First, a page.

Greece’s central bank says the country’s troubled economy is shrinking even faster than first thought.
The bank’s governor, George Provopoulos, said Tuesday the Greek economy will contract as much as 5 percent this year — the country’s fifth straight year of recession. Just a month ago, the bank had predicted the economy would shrink 4.5 percent.
Provopoulos said that as soon as Greek voters pick a new government in the May 6 elections, the debt-ridden country needs to return quickly to imposing more austerity measures to keep its deficit spending in check.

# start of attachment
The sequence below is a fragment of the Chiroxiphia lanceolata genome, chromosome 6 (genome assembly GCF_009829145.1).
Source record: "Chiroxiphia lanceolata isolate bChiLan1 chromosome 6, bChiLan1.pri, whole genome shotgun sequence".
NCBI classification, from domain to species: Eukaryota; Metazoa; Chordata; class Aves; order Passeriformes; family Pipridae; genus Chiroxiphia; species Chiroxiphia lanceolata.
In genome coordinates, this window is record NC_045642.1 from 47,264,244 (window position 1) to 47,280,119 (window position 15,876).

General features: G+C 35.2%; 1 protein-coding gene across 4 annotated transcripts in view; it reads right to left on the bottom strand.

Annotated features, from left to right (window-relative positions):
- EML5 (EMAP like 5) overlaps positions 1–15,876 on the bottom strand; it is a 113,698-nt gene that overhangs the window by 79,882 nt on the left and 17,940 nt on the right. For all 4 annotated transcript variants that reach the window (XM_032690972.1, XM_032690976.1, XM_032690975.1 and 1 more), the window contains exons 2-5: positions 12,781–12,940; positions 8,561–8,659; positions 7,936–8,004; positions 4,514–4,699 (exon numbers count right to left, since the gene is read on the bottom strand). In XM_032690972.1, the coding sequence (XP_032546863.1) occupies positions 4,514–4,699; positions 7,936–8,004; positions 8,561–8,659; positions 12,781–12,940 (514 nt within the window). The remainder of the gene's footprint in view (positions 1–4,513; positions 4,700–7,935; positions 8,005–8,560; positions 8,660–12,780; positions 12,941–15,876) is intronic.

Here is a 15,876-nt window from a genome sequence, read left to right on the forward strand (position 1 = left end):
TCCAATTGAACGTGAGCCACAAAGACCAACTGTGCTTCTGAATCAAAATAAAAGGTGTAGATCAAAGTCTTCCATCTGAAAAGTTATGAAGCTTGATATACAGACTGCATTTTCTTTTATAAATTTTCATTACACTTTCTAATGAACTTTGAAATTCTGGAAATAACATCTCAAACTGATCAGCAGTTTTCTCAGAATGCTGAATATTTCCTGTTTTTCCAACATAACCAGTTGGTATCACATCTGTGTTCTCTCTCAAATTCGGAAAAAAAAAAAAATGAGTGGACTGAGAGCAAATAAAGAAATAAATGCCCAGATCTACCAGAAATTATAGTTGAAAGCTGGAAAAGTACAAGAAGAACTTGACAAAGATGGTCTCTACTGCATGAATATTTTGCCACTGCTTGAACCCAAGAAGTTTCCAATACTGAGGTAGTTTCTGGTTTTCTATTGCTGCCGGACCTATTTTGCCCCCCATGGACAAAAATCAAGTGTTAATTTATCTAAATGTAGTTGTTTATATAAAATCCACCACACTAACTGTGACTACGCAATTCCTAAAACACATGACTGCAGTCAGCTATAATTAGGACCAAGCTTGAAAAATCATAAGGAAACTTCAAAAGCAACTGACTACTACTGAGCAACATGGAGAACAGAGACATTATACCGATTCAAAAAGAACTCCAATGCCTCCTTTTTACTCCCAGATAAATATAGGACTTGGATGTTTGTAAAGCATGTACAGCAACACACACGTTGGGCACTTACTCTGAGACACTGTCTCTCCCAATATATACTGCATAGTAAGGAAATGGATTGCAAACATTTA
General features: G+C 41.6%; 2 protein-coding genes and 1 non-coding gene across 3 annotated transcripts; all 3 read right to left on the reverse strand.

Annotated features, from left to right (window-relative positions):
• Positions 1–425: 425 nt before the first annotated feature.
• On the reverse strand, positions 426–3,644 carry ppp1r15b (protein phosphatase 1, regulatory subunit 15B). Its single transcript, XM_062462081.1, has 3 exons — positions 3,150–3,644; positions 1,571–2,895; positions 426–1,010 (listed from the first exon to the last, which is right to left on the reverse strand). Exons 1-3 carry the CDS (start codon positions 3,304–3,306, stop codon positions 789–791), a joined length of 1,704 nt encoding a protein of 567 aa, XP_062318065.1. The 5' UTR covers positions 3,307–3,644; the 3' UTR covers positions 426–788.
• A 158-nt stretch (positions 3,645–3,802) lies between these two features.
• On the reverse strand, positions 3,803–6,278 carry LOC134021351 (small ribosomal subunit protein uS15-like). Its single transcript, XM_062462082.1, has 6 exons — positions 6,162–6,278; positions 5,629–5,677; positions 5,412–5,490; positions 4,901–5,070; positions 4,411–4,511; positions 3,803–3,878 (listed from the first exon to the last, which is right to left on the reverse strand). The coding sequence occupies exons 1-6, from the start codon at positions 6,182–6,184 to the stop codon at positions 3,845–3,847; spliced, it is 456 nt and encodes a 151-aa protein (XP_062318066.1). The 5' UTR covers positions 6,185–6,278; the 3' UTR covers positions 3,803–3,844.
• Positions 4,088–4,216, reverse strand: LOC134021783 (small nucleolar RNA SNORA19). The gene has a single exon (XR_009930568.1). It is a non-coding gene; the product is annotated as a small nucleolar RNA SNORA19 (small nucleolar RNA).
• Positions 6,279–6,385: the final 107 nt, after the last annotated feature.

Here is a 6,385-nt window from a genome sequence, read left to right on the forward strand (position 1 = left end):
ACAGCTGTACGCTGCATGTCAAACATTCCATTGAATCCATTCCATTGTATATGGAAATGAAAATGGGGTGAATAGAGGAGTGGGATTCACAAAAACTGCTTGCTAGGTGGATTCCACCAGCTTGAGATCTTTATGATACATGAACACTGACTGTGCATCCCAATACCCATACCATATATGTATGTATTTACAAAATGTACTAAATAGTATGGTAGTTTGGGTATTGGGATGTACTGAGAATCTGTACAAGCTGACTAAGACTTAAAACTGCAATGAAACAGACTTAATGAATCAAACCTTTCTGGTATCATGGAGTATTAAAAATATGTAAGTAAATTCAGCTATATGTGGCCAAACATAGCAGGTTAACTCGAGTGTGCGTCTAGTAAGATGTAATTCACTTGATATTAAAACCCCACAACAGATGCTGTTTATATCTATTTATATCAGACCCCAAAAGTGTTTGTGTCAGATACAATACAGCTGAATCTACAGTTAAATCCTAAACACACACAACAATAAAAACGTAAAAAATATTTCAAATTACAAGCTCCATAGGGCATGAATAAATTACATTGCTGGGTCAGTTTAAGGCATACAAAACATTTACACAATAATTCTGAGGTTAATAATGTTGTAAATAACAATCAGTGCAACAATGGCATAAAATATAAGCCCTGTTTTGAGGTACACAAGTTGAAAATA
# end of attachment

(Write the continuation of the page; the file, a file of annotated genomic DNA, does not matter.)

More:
“In this critical environment, the Greek economy is being called upon to make stable steps towards progress. Complete readiness is required from the first day after the elections so that the war can be won on all fronts, beginning with the building of a decisive and flexible state that will serve both the competitive operation of the market and social cohesion.”
At the demands of its international creditors, Greece has already imposed widespread social spending cuts and eliminated thousands of government jobs in exchange for billions of dollars in debt relief and financial bailouts. But the measures have angered Greeks and prompted frequent strikes and street protests.
Provopoulos says Greeks have an obligation to adhere to the cost-cutting plan.
“It is up to all of us as a society, as a political system, and as responsible citizens, to take on this historical responsibility of choice. Today, we hold the fate of the country in our hands.”